An already existing threat to Republican legislators that is almost never discussed is Latino “rotten boroughs.” Non-Hispanic voters of all races are having their votes devalued by the custom of drawing districts according to the total number of residents—including even illegal aliens. This allows Hispanic Democrats to be elected with the dramatically fewer votes cast in their districts.
Latino Democrats accounted for perhaps merely eight percent of the California electorate in the 2002 election. But Latino Democrats won 20 percent of the seats in the Golden State’s Senate and Assembly.
As the illegal immigrant population grows, rotten boroughs are starting to have a sizable impact on Congress, and thus on the distribution of Electoral Votes. For example, in Southern California’s beachfront Congressional District 46 (which is only 17 percent Hispanic), 173,000 voters decided the fate of the surfing Republican Rep. Dana Rohrabacher. (He won again.) Next door in District 47 (65 percent Hispanic) in gritty northern Orange County, prominent Democratic fundraiser Loretta Sanchez triumphed despite just 68,000 votes being cast.
Overall, the eight California congressional elections won by Latinos (all of them Democrats) averaged 80,000 ballots split among all the hopefuls. In the other 45 California races, a mean of 143,000 voters went to the polls. This meant that the average voter in a district that elected a Latino Democrat had a 78 percent greater say in choosing a House member than the voters in the rest of the state.
The fatalistic attitude of Republicans toward rotten boroughs is constitutionally unwarranted. The highest federal court that has ruled rule on their validity, the 7th Circuit Court of Appeals, outlawed them in the upper Midwest in 1998. The distinguished jurist Richard J. Posner opined, “The dignity and very concept of citizenship are diluted if non-citizens are allowed to vote either directly or by the conferral of additional voting power on citizens believed to have a community of interest with the non-citizens.”
What about the Asian vote, which is 3/8ths as large as the Hispanic vote? That’s a prosperous immigrant group, so doesn’t it vote Republican, just as Hispanics are supposed to when they eventually get affluent?
Back in 1992, Asian-Americans cast 55 percent of their votes for George H.W. Bush and 15 percent for the center-right Ross Perot. Ever since, they’ve been trending steadily Democratic, giving only 34 percent of their ballots to the GOP in 2002.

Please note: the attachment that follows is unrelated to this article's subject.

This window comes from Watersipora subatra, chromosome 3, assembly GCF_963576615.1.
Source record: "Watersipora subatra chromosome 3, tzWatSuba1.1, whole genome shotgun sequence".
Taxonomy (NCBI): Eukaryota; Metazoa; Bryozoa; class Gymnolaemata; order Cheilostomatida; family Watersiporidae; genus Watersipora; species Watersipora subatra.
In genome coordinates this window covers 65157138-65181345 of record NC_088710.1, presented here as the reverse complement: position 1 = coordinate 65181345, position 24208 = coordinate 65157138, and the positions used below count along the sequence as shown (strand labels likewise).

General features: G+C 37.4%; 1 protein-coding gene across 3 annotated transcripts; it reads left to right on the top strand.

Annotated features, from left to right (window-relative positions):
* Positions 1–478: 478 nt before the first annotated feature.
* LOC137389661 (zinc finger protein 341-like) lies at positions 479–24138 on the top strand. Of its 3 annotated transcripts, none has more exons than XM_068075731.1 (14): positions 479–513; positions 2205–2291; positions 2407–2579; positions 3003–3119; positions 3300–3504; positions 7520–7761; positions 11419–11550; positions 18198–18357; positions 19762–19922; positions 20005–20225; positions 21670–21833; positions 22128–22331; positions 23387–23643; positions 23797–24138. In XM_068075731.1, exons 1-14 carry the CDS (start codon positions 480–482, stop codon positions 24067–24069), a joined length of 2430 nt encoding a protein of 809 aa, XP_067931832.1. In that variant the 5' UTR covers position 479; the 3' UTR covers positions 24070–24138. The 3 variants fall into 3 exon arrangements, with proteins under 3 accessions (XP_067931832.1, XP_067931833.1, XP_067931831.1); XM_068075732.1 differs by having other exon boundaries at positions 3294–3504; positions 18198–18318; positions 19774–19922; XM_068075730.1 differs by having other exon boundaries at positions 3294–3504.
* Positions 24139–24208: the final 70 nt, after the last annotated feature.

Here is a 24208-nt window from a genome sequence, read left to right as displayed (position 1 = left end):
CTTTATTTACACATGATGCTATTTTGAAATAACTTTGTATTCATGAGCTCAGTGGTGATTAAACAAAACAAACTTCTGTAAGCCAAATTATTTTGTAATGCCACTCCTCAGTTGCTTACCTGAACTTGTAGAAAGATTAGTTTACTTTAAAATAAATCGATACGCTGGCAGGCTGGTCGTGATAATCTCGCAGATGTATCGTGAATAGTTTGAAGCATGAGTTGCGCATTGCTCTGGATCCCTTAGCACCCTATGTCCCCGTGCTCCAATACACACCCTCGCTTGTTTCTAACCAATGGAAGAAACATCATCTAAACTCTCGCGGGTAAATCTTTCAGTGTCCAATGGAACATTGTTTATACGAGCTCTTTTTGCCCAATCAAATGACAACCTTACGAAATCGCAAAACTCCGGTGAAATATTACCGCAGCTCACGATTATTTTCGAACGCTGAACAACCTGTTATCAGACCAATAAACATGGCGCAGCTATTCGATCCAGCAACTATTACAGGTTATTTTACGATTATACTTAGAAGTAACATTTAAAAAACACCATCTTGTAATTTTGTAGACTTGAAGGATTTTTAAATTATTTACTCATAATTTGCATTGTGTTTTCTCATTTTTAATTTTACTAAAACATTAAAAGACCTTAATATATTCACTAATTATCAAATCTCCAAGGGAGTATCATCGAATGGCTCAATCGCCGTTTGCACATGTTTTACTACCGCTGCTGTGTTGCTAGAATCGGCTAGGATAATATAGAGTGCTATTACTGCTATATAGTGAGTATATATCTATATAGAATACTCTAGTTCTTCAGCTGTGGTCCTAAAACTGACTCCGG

Nobody is sure why. Journalist Arthur Hu argues plausibly that Asians tend to be slightly more conservative than their neighbors, but they tend to have liberal white neighbors. Many young Asians attend elite college where campus liberalism rubs off on them.
A recent poll of Asian-Americans found Kerry leading Bush 43-36. Kerry was winning among younger voters, Hmongs, Asian Indians (who will no doubt be the most politically influential of the Asian immigrants groups due to their wealth and excellent English language skills), Chinese, and Japanese. Bush was ahead among older voters, Vietnamese, Filipinos, Koreans, and Pacific Islanders.
Another immigrant group that Bush and Rove pursued ardently in 2000, with Grover Norquist’s help, was Muslims. Bush promised during the campaign to ease anti-terrorist enforcement, including eliminating ethnic profiling of Arab airline passengers, a policy that might have been called into question when airports screeners, encouraged by the Administration not to overly hassle Arabs, allowed 19 hijackers on board on 9/11.
Yet, Bush and Sen. Spencer Abraham, an Arab-American, both lost in Michigan, the most Muslim state, in 2000. The 2002 VNS exit poll, the first to offer “Muslim” as a religion to check off, showed that only 0.3 percent of voters claimed to be Muslim.
An order of magnitude more numerous, but still statistically small, Jewish voters cast 3.3 percent of the ballots in 2002. Just as Hispanics are growing, however, the Jewish share of the vote is slowly shrinking. On the other hand, Jews are often said by analysts to be particularly influential per voter, due to their above average degrees of political interest, energy, eloquence, and donations. (In contrast, because of language barriers, Hispanics would appear to be below average in influence per voter, although that never makes it into print.)
Bush did poorly with Jews in 2000, winning only 17 percent, perhaps because Joe Lieberman was on the Democratic ballot. The GOP House candidates’ share of the Jewish vote grew from 22 percent in 2000 to 29 percent in the last election.
A mid-September poll commissioned by the American Jewish Committee showed Kerry leading Bush 69-24. So, Bush is up a little over 2000, but that must still be disappointing considering all the Administration has done for the American Israel Public Affairs Committee. (The Republican record among Jews is Reagan’s 39 percent in 1980, when some Jews punished Jimmy Carter for the Camp David Accord.)